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My bedroom that is inside an apartment building. All of walls, ceiling and ground are made of reinforced concrete (concrete with steel).

This is from outside of my bedroom.

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This is from inside of my bedroom.

enter image description here

For the purpose of soundproofing, I need to build a studwork and install drywall on the walls. how about ceiling? Does installing resilient channel directly to the concrete ceiling reduce the effectiveness of soundproofing? If yes. What kind of layers do I need to add between the concrete ceiling and resilient channel?

Note_1: I am aware that screws, glue could be used to install resilient channels to the ceiling, which is not what I am asking. I am asking for some consideration of soundproofing.

Note_2: I am pretty sure that reinforced concrete transmits sound, because I have been disturbed by the sound from upstairs through ceiling, and that's why I need to install resilient channel to soundproof my ceiling.

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    You need more sound proofing then the already very sound proof concrete bunker you have ? buildwithmark.com/resilient_channel.html Perhaps what you are really seeking is not sound proofing but Acoustic panels to create a space that does not echo so much. acousticalsurfaces.com/acoustical-panels
    – Alaska Man
    Feb 1 '20 at 7:02
  • @AlaskaMan Thanks for yor reminder. I am pretty sure I need soundproofing, since the noise from upstairs and outside continuously bother me.
    – zghqh
    Feb 1 '20 at 7:05
  • Given all your questions you need to employ a professional.
    – Solar Mike
    Feb 1 '20 at 7:11
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    Sound does not transmit through concrete walls very easily but sound inside of a room with concrete walls bounces around and is amplified. So Acoustic panels or even something as simple as some fabric hung on the walls will help considerably.
    – Alaska Man
    Feb 1 '20 at 7:12
  • resilient channel brackets can connect directly to concrete using masonry achors like concrete nails or drive pins etc.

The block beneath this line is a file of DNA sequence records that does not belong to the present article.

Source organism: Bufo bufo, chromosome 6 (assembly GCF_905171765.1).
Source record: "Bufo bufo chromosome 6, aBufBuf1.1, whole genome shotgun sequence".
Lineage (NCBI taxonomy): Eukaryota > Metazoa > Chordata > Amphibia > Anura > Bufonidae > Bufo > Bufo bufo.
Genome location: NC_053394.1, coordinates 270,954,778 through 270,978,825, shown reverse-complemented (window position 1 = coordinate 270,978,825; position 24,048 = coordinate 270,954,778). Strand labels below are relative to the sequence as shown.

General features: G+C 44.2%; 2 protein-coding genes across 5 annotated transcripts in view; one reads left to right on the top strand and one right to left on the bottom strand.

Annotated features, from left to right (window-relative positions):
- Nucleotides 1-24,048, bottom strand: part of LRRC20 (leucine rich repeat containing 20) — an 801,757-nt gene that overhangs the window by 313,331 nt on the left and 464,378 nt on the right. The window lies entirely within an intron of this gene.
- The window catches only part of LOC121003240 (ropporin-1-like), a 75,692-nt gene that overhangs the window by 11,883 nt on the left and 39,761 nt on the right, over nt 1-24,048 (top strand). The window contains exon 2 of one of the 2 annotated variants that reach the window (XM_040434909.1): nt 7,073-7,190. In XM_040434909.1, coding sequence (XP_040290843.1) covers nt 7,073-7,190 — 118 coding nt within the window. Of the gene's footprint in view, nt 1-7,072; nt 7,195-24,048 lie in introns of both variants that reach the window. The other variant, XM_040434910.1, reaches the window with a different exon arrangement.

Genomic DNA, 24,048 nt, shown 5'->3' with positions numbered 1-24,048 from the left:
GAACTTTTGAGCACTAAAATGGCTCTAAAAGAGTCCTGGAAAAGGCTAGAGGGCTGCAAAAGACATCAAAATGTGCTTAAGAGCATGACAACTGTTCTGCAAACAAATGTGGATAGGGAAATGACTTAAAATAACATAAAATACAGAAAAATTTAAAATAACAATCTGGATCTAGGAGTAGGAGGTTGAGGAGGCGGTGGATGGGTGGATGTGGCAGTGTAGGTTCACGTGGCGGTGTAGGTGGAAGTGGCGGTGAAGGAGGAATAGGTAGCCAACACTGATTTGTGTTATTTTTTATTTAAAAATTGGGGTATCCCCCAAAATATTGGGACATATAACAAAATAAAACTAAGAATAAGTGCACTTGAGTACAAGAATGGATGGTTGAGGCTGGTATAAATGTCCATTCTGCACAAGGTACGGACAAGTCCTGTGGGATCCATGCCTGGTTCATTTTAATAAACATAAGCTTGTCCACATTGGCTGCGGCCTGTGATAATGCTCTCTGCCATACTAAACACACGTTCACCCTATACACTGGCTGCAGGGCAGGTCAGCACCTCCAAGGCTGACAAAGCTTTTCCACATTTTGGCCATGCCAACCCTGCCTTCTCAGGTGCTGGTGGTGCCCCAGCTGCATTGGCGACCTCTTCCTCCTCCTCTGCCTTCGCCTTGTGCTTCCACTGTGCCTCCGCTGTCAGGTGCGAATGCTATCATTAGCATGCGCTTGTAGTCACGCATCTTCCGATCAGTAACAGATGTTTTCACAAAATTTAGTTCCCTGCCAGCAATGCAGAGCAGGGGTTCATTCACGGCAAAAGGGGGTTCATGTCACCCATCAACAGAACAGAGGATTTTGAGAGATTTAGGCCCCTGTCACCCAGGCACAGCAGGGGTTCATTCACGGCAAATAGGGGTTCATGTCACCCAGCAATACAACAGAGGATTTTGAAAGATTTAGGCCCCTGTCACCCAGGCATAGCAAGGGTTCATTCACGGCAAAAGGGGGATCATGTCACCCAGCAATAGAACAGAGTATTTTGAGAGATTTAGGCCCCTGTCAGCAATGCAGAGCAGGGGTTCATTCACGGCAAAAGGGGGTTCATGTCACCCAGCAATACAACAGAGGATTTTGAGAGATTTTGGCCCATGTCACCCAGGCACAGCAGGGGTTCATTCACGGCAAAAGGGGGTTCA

– Jasen
    Feb 1 '20 at 8:35
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+50

To begin - the obvious - if the disturbances are coming from above you need to soundproof the ceiling if it's also through the walls then you need to soundproof both ceiling and walls. Walls can be problematic because of window casings and outlets all of which will have to be modified or worked around. You don't want to directly attach the resilient channel to the concrete. You will first need to attach furring strips (or studs) to the concrete and then the resilient channels perpendicular to the furring strips. For maximum effectiveness sound-absorbing mat should be installed between the furring strips. You can then attach the drywall to the resilient channel all of this while following mfr directions. The principle behind the resilient channel is that the channel minimizes the transfer of vibrations (i.e. sound) from the concrete wall to the drywall you install. This is why the mfr suggests that you don't attach the drywall at the studs or furring strips but at points between them. You can further improve effectiveness by adding additional layers of sound-absorbing mat, Celotex, Wonder Board, Duroc or some other sound-absorbing material between the furring strips and the drywall, once again, following the mfr recommendations. There are numerous options here that could result in a lot of expense and maybe overkill. It all depends on the amount of noise coming in, how sensitive you are to it, and how much you want to spend. If you haven't already you should review all of these options at: http://www.soundproofing.org/infopages/channel.htm. You might want to consider starting simple by not adding extensive sound absorbing barriers until you see how the basic resilient channel set-up works and then adding sound absorbing tiles or other material to the surface of the drywall if you need it. It could end up being a little claustrophobic but there you go. Good Luck!

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